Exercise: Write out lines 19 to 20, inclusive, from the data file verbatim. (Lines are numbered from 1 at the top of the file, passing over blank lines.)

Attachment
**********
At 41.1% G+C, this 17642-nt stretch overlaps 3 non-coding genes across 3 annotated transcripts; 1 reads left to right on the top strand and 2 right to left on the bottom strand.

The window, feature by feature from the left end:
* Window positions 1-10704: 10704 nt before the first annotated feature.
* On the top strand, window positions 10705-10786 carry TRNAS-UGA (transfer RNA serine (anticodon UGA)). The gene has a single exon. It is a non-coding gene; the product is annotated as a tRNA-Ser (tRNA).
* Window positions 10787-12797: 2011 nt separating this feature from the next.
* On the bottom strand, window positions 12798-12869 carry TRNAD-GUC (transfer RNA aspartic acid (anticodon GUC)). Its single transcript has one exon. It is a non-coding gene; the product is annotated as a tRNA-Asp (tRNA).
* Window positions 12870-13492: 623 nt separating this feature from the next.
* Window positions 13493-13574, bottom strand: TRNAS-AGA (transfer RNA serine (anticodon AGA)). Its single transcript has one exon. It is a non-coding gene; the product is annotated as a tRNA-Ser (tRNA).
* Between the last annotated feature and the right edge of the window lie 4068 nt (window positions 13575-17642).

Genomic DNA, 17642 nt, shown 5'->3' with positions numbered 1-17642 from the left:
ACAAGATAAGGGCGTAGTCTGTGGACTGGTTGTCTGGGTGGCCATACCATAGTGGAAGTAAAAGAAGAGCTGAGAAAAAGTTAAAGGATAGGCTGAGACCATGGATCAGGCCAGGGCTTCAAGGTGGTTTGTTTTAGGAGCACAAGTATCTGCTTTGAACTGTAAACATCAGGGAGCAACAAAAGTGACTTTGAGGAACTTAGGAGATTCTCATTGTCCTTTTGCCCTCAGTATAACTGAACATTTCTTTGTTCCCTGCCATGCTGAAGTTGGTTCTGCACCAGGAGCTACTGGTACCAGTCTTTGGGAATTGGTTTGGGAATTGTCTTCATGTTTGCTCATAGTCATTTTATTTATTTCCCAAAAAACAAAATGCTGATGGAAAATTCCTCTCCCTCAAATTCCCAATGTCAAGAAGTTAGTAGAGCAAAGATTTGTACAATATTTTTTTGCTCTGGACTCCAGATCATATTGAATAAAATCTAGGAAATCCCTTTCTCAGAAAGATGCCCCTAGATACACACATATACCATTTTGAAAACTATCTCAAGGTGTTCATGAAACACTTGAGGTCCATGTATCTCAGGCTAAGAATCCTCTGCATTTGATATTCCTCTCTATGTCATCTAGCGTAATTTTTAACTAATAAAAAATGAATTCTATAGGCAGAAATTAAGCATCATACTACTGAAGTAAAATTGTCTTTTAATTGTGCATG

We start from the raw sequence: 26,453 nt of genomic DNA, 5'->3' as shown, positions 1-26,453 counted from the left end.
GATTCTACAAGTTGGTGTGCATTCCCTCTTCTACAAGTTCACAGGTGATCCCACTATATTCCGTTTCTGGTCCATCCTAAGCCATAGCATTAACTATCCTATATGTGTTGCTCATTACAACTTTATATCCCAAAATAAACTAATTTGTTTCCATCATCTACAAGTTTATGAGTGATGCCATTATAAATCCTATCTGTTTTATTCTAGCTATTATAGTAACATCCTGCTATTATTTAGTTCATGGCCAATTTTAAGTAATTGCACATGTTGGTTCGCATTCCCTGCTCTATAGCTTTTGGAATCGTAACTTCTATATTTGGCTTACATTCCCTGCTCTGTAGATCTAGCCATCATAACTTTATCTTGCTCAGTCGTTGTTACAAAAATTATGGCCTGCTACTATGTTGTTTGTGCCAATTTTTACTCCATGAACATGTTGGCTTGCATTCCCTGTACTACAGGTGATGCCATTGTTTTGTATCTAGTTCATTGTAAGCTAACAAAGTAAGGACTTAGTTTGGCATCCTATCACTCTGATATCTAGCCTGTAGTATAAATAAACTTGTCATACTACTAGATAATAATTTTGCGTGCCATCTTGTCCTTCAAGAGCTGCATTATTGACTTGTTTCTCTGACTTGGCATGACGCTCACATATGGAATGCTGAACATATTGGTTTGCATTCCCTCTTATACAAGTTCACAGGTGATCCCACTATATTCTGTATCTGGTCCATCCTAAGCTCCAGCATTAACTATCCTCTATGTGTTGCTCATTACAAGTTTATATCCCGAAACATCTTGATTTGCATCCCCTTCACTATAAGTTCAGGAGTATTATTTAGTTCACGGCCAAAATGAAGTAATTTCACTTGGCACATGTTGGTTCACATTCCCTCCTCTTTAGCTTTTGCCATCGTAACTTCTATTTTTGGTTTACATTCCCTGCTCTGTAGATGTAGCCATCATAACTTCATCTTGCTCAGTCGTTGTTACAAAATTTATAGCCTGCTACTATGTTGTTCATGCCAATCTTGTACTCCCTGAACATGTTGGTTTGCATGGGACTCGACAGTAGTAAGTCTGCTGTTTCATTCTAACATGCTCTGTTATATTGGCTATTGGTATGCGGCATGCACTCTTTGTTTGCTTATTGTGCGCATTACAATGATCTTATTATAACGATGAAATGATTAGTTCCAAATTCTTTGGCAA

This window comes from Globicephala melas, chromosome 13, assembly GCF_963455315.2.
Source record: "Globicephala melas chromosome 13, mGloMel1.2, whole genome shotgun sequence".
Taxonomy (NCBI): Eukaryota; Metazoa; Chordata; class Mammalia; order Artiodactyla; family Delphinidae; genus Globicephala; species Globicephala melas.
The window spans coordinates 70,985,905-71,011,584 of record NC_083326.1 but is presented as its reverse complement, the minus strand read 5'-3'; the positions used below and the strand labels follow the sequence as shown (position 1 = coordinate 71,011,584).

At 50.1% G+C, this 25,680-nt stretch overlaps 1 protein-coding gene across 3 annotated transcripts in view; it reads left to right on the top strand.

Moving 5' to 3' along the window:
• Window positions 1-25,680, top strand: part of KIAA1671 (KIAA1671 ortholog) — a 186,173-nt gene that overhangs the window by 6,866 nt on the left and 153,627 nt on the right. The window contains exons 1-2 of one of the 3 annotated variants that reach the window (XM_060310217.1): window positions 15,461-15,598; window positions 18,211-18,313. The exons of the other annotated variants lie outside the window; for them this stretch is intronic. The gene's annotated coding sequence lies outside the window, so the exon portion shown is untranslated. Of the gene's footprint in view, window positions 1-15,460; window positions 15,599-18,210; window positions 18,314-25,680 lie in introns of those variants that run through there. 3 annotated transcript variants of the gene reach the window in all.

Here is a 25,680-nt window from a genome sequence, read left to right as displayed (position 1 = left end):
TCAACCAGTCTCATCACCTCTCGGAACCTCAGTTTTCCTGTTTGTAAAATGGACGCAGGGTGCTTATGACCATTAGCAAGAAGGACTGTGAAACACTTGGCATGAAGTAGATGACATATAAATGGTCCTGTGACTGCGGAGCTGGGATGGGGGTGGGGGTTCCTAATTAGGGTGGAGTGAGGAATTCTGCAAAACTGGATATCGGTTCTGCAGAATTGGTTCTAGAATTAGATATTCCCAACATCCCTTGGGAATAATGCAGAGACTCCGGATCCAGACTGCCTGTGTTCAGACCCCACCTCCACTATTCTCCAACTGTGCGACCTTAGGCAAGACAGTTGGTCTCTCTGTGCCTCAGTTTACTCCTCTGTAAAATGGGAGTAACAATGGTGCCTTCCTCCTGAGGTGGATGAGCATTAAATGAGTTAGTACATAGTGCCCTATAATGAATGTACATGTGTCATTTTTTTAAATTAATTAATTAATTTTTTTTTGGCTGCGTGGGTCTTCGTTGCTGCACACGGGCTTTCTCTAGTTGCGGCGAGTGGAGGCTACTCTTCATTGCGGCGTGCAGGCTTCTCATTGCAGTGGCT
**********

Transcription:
Moving 5' to 3' along the window:
• Window positions 1-25,680, top strand: part of KIAA1671 (KIAA1671 ortholog) — a 186,173-nt gene that overhangs the window by 6,866 nt on the left and 153,627 nt on the right. The window contains exons 1-2 of one of the 3 annotated variants that reach the window (XM_060310217.1): window positions 15,461-15,598; window positions 18,211-18,313. The exons of the other annotated variants lie outside the window; for them this stretch is intronic. The gene's annotated coding sequence lies outside the window, so the exon portion shown is untranslated. Of the gene's footprint in view, window positions 1-15,460; window positions 15,599-18,210; window positions 18,314-25,680 lie in introns of those variants that run through there. 3 annotated transcript variants of the gene reach the window in all.